October 1st, 2011, 01:52 PM
We set up to play Thursday....oh what a night. I had plenty of time and help to set up the PA, I thought. Got everything put together, 2 mains, 4 monitors, 8 microphones, 3 direct boxes for acoustic guitars.....Mixer is cutting in and out, in and out, almost like it had a noise gate on it. Time to start was closing fast, I had two small mixers with us so I just abandoned the larger mixer and hooked the two smaller mixers together and rewired everything...time is still ticking by, but it is looking workable, then smoke starts rolling out of the back of one of the mains and the input jack is hot enough to melt the plastic jack nut. Pulled that in a hurry. I just abandoned that power amp (had another) and the main speakers and used two of the monitors for mains and the sound turned out great.
What will cause the jack to get so hot as to melt plastic and smoke? Power amp, speaker....I will try it all out again tomorrow, but don't want to cause more damage or risk of life.
October 1st, 2011, 04:07 PM
My first thought is gremlins. They tried to get you with the mixer and foiled there, they went for the mains.
Just a guess, but a bad speaker cable or bad connector. Are you using speakon or phono plugs?
(With my paranoia I now have to find a back up mixer and back up amp thanks to you.)
October 1st, 2011, 04:29 PM
Can you be a little more specific? Mixer make/model, amp make/model, etc? How did you have the mixer plugged into the amp, etc. Could make a some difference. Thanks.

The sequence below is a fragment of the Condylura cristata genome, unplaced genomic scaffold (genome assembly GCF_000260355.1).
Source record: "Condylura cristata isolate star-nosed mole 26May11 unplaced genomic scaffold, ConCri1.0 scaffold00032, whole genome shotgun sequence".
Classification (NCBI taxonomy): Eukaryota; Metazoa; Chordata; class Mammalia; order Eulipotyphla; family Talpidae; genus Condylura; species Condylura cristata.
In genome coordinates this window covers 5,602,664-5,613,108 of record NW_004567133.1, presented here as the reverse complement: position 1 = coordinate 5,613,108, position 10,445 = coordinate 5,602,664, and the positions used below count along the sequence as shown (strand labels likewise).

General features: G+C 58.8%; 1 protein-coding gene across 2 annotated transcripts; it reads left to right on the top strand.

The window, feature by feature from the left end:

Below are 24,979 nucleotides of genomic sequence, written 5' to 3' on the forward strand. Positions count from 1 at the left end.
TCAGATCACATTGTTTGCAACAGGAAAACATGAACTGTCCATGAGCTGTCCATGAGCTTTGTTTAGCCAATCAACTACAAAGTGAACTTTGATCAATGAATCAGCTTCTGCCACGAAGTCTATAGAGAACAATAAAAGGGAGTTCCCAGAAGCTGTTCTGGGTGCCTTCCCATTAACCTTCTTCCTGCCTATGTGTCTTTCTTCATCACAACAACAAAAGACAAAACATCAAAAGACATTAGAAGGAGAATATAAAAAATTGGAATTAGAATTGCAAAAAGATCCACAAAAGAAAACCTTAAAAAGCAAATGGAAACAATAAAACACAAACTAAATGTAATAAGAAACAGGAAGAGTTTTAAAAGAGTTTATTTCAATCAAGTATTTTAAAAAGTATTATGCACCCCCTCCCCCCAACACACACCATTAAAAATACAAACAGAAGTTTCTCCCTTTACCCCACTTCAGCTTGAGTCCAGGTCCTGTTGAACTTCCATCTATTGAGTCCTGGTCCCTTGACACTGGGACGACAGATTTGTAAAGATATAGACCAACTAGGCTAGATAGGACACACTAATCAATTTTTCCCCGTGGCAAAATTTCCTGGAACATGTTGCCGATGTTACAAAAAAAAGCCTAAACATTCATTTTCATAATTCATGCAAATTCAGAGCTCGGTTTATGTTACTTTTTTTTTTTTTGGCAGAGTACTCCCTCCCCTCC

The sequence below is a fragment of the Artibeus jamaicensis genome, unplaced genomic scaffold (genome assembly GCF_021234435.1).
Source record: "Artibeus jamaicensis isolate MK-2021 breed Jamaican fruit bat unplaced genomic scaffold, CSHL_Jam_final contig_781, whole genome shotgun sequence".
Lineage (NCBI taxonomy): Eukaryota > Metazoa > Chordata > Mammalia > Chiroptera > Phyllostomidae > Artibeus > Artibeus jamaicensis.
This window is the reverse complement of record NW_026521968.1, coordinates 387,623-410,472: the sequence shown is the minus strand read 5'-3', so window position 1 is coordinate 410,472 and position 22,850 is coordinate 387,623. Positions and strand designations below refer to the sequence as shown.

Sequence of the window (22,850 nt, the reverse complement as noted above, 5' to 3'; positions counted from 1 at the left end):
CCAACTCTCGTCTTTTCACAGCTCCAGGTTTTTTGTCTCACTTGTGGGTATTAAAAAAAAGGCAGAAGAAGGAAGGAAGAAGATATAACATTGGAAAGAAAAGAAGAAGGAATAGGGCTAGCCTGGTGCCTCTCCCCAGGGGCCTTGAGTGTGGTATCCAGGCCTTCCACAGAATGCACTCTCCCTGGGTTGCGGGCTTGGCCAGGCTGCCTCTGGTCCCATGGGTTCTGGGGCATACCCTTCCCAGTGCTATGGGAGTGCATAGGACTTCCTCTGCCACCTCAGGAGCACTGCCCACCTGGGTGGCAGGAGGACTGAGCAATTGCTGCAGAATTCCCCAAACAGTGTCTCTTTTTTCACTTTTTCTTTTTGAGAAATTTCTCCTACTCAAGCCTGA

October 1st, 2011, 04:54 PM
I had a mixer that had a bad mic input jack (wire had come off and and was touching ground) but it would blow the fuse when I turned it on.
October 1st, 2011, 09:50 PM
Sounds to me like your jack on the speaker cab shorted out. I would check that first.
October 1st, 2011, 10:45 PM
Check your power supply.
Drawing enough energy to create heat, smoke and, not trip a breaker or internal fuse could be a transformer.
Hope you never have to go through that again.
October 2nd, 2011, 10:48 AM
I am going to check it all out this afternoon. Behehringer (yeah I know, I know, there is a big part of the problem there) 24 channel mixer into 2500 watt Behringer Poweramp, speakon at power amp, 1/4 at cabinet. Cabinet is a small, no name, main I have used for years. I will check everything good this afternoon.
You can buy small mixers for almost nothing used. Little 4 channel or 6 non powered Yamahas, peaveys, Behringers for 40-100 dollars all day. With 4 to 6 xlr and often more 1/4" inputs, in a pinch, can power a whole band and take up very little space. We have set up a whole band with good results with just a little mixer, less than a foot square in size and my bass amp with a tweeter in the Cabinet. Everyband should carry one, preferbably with some kind of soft case or safe place (under a car seat?) to keep it. In a pinch amplifiers of any sort with a non powered mixer will make a pa system. Small guitar amps or basses can be used both for powered mains or monitors. I can recall being a little weak with a PA setup at a show and I had brought along a 75 watt peavey ss state amp. Plugged that into the PA system and it really gave us the boost we need on our sound and actually really drives the mids and sounds pretty good. A lot of bands could pick up a couple of cheap ss guitar amps, a cheap mixer as described above and have a pretty decent sounding pa setup.